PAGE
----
As a quick recap, aliases are that feature that allows people to declare more than one top-level command inside the snap instead of having available only the name of the snap itself.
After some discussions and feedback from stakeholders, we’re changing the implementation of aliases a bit so that it’s a bit more intuitive in a few places. Here is how it is going to differ from what we have in place today:
Users are now in control
In the current implementation users cannot add aliases that are not being driven by the snap author. In the new implementation the snap will lose its ability to declare aliases (no more
aliases entries necessary in
snap.yaml), and users will be able to create their own aliases without that metadata being declared anywhere else.
Consequently, the store will also need to change so that it can declare automatic aliases completely (source and target), instead of referring to something that was necessarily inside the snap.
Automatic aliases become global to the snap
Currently, the snap might declare some aliases, and the store and the user would freely select a subset of these at any one point. That’s flexible, but ended up being considered a bit too heavy for people to achieve the common case of getting the software working.
So in the new implementation automatic aliases will be, in most cases, handled as a block, being enabled and disabled together.
New user experience
As before if a set of automatic aliases is setup through the store for a snap, installing the snap will make them available:
$ snap install lxd lxd 2.12 from 'canonical' installed $ snap aliases Command Alias Notes lxd.lxc lxc - $ lxc --version 2.12
snap aliases [<snap>] can be used to list aliases in the system or for a snap and their status.
Alternatively it’s possible for the user the setup manual aliases under their control:
$ snap install hello hello 2.10 from 'canonical' installed $ hello.universe Hello, universe! $ snap alias hello.universe hi_universe Added: - hello.universe as hi_universe $ snap aliases Command Alias Notes hello.universe hi_universe manual lxd.lxc lxc - $ hi_universe Hello, universe!
the syntax is:
snap alias <snap.app> <alias>
The user can then remove them with
snap unalias <alias>:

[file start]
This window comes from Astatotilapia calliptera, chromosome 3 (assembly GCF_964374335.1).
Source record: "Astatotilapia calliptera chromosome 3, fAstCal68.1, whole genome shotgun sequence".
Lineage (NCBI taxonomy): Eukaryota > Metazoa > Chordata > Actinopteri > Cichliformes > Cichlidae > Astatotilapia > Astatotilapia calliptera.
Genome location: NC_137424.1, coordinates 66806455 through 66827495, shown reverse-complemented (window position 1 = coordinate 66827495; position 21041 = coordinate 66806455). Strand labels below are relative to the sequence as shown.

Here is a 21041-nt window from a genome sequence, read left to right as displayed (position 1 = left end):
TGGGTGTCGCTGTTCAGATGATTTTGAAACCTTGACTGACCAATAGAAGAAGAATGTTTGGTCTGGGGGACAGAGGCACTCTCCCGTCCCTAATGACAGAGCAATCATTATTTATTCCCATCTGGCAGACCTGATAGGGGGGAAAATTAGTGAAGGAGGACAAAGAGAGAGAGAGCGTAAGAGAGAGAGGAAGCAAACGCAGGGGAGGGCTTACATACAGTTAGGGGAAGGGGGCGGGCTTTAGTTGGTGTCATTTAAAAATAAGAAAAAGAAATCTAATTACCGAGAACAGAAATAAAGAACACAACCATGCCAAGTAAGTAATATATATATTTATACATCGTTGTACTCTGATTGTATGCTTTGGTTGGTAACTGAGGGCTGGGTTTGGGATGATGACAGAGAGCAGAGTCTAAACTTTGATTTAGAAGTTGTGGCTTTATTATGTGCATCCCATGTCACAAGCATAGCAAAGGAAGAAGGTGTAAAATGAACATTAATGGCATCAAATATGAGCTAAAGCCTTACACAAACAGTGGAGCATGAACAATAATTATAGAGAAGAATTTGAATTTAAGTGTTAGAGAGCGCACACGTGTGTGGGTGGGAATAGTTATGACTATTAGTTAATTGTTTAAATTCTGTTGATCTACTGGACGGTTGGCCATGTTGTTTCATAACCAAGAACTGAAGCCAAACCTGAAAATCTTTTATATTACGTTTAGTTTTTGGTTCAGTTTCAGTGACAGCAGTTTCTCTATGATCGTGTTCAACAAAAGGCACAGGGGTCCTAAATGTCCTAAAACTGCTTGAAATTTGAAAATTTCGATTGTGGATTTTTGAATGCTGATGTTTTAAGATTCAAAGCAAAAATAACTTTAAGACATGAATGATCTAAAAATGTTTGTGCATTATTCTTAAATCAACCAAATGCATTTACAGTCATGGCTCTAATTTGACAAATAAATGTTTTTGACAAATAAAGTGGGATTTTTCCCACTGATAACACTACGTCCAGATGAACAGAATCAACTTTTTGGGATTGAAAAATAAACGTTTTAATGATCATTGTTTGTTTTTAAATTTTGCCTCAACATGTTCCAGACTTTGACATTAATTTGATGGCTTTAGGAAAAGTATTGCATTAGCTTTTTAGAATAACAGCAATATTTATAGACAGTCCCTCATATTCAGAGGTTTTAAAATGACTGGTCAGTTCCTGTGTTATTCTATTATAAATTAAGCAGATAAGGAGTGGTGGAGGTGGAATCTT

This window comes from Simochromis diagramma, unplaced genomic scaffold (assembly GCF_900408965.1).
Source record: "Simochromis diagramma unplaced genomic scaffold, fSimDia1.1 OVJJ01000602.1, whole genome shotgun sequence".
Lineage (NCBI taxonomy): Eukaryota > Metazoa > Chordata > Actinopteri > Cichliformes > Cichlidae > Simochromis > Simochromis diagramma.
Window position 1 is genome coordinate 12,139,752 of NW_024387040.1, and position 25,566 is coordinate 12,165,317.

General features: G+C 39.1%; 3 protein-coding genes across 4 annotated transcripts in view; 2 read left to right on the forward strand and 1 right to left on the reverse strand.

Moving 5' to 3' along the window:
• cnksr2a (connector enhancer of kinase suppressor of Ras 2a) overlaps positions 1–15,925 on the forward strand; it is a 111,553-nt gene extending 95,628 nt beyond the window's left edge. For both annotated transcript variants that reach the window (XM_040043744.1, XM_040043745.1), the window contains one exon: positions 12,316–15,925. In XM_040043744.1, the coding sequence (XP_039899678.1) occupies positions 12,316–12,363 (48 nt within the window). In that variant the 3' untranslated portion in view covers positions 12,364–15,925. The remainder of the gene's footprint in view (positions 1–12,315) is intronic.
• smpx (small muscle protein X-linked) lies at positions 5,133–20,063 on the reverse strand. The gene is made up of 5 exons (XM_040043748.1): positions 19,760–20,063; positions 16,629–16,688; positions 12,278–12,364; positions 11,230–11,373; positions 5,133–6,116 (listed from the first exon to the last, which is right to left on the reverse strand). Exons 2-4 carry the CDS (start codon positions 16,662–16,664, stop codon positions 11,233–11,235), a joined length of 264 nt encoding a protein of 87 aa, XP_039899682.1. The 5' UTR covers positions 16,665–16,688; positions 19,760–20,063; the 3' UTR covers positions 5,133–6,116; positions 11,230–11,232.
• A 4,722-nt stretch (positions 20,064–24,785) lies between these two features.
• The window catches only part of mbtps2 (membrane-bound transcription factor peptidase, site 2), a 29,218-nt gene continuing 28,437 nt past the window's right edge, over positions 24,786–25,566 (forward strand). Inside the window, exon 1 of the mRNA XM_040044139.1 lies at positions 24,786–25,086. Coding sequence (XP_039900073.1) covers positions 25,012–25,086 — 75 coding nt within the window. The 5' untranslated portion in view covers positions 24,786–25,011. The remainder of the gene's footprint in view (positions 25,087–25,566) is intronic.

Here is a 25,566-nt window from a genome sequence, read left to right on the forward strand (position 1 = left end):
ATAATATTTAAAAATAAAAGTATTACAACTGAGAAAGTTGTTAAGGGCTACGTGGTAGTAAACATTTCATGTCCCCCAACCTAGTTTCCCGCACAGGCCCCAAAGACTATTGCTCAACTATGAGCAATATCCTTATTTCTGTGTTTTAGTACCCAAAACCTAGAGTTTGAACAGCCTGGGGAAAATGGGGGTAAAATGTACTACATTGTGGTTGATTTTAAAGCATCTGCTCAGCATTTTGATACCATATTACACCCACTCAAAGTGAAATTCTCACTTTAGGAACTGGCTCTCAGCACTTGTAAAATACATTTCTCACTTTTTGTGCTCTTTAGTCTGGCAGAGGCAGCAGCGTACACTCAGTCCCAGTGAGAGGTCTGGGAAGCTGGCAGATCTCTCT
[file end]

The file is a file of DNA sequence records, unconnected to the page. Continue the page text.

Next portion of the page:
$ snap unalias hi_universe Removed: - hello.universe as hi_universe $ snap aliases Command Alias Notes lxd.lxc lxc -
All these commands if successful report which aliases they have added or removed.
snap unalias can also be passed a snap name, in which case it disables automatic aliases for that snap and also removes all manual ones for it:
$ snap alias hello hi Added: - hello as hi $ snap aliases Command Alias Notes hello hi manual lxd.lxc lxc - $ snap unalias lxd Removed: - lxd.lxc as lxc $ snap unalias hello Removed: - hello as hi $ snap aliases Command Alias Notes lxd.lxc lxc disabled
There is also the option using
snap prefer <snap> to enable all the automatic aliases of a snap and at the same time disable all other conflicting aliases (manual or automatic) from other snaps:
$ snap alias hello lxc Added: - hello as lxc $ snap prefer lxd Added: - lxd.lxc as lxc Removed: - hello as lxc $ snap aliases Command Alias Notes lxd.lxc lxc - $ lxc --version 2.12
Requesting automatic aliases for a snap
To ask to have automatic aliases setup for a snap one can open a store category post here on the forum, listing the snap and the all the aliases, if there are ambiguities both the alias and the corresponding application need to be mentioned.
Application names that are used as target for aliases need to be stable because aliases are setup for the snap, not a particular revision, though missing applications will not break the snap installation.
To be granted, upstream precedents for command names to use as aliases, or obvious, unlikely to clash names are recommended.
Alias names differently from application names can contain